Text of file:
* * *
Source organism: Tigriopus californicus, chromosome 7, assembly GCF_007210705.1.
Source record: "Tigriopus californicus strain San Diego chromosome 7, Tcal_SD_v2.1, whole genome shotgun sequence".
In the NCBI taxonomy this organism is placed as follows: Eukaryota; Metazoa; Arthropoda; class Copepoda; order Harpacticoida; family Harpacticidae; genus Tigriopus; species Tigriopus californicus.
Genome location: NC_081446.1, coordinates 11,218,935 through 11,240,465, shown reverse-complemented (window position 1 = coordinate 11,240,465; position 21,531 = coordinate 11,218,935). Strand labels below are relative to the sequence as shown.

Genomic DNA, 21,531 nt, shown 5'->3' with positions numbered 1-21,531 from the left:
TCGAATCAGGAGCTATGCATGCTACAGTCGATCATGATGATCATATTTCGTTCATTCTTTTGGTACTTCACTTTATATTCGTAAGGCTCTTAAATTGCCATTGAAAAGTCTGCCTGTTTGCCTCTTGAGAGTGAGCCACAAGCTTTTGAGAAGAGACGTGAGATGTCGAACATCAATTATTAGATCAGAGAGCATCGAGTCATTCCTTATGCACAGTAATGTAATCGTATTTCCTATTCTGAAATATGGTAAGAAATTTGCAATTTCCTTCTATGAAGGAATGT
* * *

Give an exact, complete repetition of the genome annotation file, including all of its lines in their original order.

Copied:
Source organism: Tigriopus californicus, chromosome 7, assembly GCF_007210705.1.
Source record: "Tigriopus californicus strain San Diego chromosome 7, Tcal_SD_v2.1, whole genome shotgun sequence".
In the NCBI taxonomy this organism is placed as follows: Eukaryota; Metazoa; Arthropoda; class Copepoda; order Harpacticoida; family Harpacticidae; genus Tigriopus; species Tigriopus californicus.
Genome location: NC_081446.1, coordinates 11,218,935 through 11,240,465, shown reverse-complemented (window position 1 = coordinate 11,240,465; position 21,531 = coordinate 11,218,935). Strand labels below are relative to the sequence as shown.

Genomic DNA, 21,531 nt, shown 5'->3' with positions numbered 1-21,531 from the left:
TCGAATCAGGAGCTATGCATGCTACAGTCGATCATGATGATCATATTTCGTTCATTCTTTTGGTACTTCACTTTATATTCGTAAGGCTCTTAAATTGCCATTGAAAAGTCTGCCTGTTTGCCTCTTGAGAGTGAGCCACAAGCTTTTGAGAAGAGACGTGAGATGTCGAACATCAATTATTAGATCAGAGAGCATCGAGTCATTCCTTATGCACAGTAATGTAATCGTATTTCCTATTCTGAAATATGGTAAGAAATTTGCAATTTCCTTCTATGAAGGAATGT